This is a few months late but better late then never! We said goodbye to PhD researcher Haklae Kim in May of this year when he returned to Korea and took up a position with Samsung Electronics soon afterward. We had a nice going away lunch for Haklae with the rest of the team from the Social Software Unit (picture below).
Haklae returned to Galway in September to defend his PhD entitled “Leveraging a Semantic Framework for Augmenting Social Tagging Practices in Heterogeneous Content Sharing Platforms”. The examiners were Stefan Decker, Tom Gruber and Philippe Laublet. Haklae successfully defended his thesis during the viva, and he will be awarded his PhD in 2010. We got a nice photo of the examiners during the viva which was conducted via Cisco Telepresence, with Stefan (in Galway) “resting” his hand on Tom’s shoulder (in San Jose)!
Haklae created a formal model called SCOT (Social Semantic Cloud of Tags) that can semantically describe tagging activities. The SCOT ontology provides enhanced features for representing tagging and folksonomies. This model can be used for sharing and exchanging tagging data across different platforms. To demonstrate the usage of SCOT, Haklae developed the int.ere.st open tagging platform that combined techniques from both the Social Web and the Semantic Web. The SCOT model also provides benefits for constructing social networks. Haklae’s work allows the discovery of social relationships by analysing tagging practices in SCOT metadata. He performed these analyses using both Formal Concept Analysis and tag clustering algorithms. The SCOT model has also been adopted in six applications (OpenLink Virtuoso, SPARCool, RelaxSEO, RDFa on Rails, OpenRDF, SCAN), and the int.ere.st service has 1,200 registered members. Haklae’s research work was published in 2 journal articles, 15 conference papers, 3 workshop papers, and 2 book chapters. His scholarship was funded by Science Foundation Ireland under grant numbers SFI/02/CE1/I131 (Líon) and SFI/08/CE/I1380 (Líon 2).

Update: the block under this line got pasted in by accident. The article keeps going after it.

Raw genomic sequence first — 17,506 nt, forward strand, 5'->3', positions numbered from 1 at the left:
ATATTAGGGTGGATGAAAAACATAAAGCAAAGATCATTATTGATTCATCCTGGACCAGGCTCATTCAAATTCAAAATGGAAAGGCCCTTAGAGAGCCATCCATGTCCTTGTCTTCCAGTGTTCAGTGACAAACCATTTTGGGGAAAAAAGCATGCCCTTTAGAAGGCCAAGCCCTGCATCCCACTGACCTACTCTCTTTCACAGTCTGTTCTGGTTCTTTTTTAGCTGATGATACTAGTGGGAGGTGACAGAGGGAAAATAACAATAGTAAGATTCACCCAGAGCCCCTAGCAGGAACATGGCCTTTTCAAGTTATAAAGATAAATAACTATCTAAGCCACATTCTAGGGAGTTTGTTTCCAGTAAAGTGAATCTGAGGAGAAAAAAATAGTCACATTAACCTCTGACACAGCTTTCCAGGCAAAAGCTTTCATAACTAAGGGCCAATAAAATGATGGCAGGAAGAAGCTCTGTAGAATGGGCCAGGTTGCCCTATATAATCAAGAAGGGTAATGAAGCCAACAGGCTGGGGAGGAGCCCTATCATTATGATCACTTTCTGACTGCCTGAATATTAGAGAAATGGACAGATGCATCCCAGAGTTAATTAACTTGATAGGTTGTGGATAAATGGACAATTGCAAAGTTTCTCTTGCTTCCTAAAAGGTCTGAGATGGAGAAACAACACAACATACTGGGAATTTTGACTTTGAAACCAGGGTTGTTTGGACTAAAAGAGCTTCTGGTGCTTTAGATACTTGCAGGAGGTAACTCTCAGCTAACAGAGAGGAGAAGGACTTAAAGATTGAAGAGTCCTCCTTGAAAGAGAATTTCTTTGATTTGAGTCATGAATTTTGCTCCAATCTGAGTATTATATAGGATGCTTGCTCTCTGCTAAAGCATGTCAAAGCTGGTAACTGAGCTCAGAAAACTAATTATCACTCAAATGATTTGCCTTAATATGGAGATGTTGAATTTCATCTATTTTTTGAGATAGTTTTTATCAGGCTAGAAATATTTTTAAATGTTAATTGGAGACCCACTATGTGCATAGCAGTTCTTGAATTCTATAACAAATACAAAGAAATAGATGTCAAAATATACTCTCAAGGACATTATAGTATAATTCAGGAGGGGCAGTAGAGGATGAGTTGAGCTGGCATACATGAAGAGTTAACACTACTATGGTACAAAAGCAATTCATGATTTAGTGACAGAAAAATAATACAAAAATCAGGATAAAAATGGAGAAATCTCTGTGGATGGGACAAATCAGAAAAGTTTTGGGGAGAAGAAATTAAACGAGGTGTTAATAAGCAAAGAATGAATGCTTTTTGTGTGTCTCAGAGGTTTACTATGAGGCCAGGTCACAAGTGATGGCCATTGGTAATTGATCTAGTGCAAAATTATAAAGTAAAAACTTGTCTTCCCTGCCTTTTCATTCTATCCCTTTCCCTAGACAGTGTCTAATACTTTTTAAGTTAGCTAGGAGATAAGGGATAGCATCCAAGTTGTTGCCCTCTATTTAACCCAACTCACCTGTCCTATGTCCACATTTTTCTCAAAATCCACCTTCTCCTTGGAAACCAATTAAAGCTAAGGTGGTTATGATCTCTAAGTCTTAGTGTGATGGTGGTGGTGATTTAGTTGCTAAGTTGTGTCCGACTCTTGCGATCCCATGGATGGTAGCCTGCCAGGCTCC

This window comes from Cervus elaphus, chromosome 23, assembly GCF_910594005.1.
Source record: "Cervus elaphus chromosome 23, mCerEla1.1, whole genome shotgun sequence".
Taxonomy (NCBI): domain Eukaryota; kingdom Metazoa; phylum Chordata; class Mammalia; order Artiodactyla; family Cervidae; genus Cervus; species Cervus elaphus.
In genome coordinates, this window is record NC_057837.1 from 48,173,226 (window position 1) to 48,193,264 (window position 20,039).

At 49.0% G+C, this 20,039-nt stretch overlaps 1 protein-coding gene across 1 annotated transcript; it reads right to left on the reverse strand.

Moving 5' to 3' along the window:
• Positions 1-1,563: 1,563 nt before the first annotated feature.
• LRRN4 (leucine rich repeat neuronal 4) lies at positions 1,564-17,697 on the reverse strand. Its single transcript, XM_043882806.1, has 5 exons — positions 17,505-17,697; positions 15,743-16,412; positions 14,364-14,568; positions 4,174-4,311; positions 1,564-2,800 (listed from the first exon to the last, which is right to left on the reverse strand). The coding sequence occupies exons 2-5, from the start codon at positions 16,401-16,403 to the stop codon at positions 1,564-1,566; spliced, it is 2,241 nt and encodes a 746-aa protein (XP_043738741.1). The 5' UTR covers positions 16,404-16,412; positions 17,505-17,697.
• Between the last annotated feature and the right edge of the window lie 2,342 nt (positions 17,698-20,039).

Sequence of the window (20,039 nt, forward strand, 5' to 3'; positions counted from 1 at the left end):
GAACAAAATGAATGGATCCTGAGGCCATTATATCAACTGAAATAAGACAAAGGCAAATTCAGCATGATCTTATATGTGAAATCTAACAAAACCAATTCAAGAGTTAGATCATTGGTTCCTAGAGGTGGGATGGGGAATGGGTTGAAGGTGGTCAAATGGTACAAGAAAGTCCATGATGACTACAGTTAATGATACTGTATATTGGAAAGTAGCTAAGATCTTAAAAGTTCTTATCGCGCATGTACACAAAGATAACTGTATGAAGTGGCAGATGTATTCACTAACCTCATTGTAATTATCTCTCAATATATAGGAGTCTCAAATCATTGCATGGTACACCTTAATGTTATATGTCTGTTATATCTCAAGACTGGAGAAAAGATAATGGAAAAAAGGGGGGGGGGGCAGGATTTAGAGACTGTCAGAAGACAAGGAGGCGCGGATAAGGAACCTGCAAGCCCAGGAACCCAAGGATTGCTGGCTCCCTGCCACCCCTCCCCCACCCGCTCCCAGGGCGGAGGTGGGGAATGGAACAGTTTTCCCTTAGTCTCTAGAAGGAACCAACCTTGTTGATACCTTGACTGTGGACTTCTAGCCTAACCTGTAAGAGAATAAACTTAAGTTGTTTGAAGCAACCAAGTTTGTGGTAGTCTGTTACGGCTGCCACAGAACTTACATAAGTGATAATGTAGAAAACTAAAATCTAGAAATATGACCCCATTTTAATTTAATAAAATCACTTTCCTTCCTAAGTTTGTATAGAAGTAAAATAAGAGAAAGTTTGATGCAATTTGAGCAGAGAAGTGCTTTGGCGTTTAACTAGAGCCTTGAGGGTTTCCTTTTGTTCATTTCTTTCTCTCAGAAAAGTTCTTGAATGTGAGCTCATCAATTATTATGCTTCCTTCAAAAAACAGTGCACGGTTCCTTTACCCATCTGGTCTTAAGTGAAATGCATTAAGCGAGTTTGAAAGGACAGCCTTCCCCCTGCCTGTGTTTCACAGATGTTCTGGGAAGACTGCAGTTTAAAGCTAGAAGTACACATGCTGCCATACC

We wish Haklae all the best in his future career, and hope he will continue to communicate and collaborate with researchers in DERI, NUI Galway in the future.